One of the most common ways to improve the performance of an INSERT operation is to use the APPEND optimizer hint.
APPEND forces the optimizer to perform a direct path INSERT and appends new values above the high water mark (the end of the table) while new blocks are being allocated. This is instead of the default process whereby holes in your blocks are filled with free space. In other words, APPEND enhances the performance of the INSERT statement.
Unfortunately, use of the APPEND hint is only possible when performing an INSERT using a SELECT clause, which inserts the SELECT statement into the table. APPEND cannot be used to insert single rows via the INSERT statement with the VALUES clause.
Those Who Cannot APPEND, APPEND_VALUES
A few years back, Oracle introduced a little-known optimizer hint called APPEND_VALUES. This hint provides the same feature and behavior of the direct path INSERT, but when calling on the VALUES clause, users can still insert new individual records into the table and benefit from the APPEND feature.
Consider the case when using a PL/SQL block and adding a large number of records in a FORALL loop, while the loop is doing an INSERT VALUES statement. In this case, the APPEND_VALUES optimizer hint can simply be added to the INSERT statement to deliver performance improvements similar to those offered by the APPEND hint.
FORALL i IN table_type.FIRST..table_type.LAST
INSERT /*+ APPEND_VALUES */ INTO table_name VALUES table_type(i);
The use of the APPEND_VALUES optimizer hint can drastically increase INSERT statement performance when inserting a large number of rows into a table, especially when the table has many holes (blocks that have empty spaces which should be filled during the row insertion process).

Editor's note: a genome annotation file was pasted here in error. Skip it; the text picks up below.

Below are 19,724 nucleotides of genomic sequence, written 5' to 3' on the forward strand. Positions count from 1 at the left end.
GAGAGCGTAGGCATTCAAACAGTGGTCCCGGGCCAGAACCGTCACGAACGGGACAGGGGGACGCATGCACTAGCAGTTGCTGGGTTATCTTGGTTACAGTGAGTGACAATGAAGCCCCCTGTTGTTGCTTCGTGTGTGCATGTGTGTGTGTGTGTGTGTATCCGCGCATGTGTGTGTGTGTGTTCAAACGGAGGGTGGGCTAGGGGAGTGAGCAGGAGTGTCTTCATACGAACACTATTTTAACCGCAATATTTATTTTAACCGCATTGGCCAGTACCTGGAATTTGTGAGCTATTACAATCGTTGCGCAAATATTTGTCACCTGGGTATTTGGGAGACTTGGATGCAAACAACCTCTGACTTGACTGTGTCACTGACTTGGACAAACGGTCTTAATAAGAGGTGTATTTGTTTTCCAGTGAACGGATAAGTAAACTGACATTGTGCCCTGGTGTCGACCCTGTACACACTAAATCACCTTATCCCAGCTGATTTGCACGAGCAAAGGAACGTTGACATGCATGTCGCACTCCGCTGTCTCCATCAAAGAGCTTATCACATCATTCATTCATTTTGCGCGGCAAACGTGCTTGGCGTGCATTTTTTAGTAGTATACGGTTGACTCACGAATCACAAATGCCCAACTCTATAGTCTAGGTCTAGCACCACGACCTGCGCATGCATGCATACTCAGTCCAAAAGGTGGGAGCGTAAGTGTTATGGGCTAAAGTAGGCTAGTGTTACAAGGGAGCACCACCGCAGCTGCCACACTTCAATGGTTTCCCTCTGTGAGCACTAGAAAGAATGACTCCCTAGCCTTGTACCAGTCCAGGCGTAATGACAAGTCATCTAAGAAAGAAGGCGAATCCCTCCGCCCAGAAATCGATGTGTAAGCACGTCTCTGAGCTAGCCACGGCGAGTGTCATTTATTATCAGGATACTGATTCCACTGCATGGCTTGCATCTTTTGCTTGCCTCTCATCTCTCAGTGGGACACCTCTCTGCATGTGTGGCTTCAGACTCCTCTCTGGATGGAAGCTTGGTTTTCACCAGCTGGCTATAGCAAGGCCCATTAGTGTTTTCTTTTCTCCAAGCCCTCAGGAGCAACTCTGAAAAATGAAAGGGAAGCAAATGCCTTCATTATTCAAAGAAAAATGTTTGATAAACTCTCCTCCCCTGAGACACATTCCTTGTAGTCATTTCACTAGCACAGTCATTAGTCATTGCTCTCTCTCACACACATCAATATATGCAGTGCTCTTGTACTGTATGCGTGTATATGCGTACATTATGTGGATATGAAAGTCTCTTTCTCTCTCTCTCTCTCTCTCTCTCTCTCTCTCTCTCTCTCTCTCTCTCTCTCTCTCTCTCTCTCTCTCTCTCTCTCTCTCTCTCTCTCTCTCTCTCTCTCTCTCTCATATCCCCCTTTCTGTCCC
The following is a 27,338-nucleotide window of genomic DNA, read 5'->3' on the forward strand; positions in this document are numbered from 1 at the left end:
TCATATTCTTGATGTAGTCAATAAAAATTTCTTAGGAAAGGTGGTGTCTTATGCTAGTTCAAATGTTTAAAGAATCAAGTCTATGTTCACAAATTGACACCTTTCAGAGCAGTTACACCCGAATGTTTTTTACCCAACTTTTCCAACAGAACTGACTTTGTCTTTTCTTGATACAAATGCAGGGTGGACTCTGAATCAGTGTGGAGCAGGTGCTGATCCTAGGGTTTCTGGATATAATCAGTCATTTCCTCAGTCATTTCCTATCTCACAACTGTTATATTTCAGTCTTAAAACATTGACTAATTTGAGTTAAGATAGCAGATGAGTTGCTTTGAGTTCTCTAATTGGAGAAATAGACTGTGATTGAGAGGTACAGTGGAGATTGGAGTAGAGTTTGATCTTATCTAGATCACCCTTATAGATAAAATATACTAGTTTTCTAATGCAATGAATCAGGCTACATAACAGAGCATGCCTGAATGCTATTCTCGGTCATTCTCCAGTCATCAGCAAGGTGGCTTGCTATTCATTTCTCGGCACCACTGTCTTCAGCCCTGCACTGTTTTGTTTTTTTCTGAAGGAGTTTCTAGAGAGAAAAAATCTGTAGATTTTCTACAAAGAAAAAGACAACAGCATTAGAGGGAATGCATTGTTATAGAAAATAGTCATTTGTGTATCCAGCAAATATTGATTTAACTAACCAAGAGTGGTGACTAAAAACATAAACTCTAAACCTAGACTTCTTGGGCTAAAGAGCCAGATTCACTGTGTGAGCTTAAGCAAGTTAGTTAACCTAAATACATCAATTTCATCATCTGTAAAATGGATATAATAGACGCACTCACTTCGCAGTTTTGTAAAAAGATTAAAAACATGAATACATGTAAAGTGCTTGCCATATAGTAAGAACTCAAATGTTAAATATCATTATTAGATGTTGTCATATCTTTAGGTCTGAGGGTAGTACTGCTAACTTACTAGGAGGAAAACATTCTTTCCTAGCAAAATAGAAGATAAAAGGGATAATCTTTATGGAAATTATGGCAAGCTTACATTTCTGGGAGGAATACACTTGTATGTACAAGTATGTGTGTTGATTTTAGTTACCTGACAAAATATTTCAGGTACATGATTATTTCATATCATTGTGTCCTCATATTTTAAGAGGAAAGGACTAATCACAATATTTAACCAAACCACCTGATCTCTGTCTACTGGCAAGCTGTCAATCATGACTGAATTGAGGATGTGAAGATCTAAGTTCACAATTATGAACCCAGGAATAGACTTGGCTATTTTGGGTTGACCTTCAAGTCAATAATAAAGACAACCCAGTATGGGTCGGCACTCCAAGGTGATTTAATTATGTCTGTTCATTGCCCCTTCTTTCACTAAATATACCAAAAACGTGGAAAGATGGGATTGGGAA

APPEND_VALUES in the Broader Context of Oracle Database
This hint forces the Oracle database to allocate new blocks above the table’s high water mark, with new rows inserted into the new allocated area, instead of searching for free space in other existing blocks.
Making use of this hint results not just in a better-structured database but will also allow users to insert and append individual rows – making for a more fluid (read more agile) development process.
Of course, the easier it is to make changes, the more important it is to have a well-structured and enforced change documentation process. The more agile you become, the more "small," off the cuff changes you'll make and the more those "small changes" will contribute to large-scale version drift.
Oracle DBAs and developers would be wise to implement some sort of enforced source control. With a sufficiently robust source control solution in place, DBAs can focus more on database improvement and less on process control and management. Changes will be blocked if performed out-of-process and all valid changes will be automatically documented.
Mastering the full array of Oracle Database's optimizer hints is a great way to accelerate your pace of development. But only with an appropriate oversight and control system in place, can those development changes be promoted through to release. It's like pen and paper. On their own, each is of little utility, but together, they can raise empires.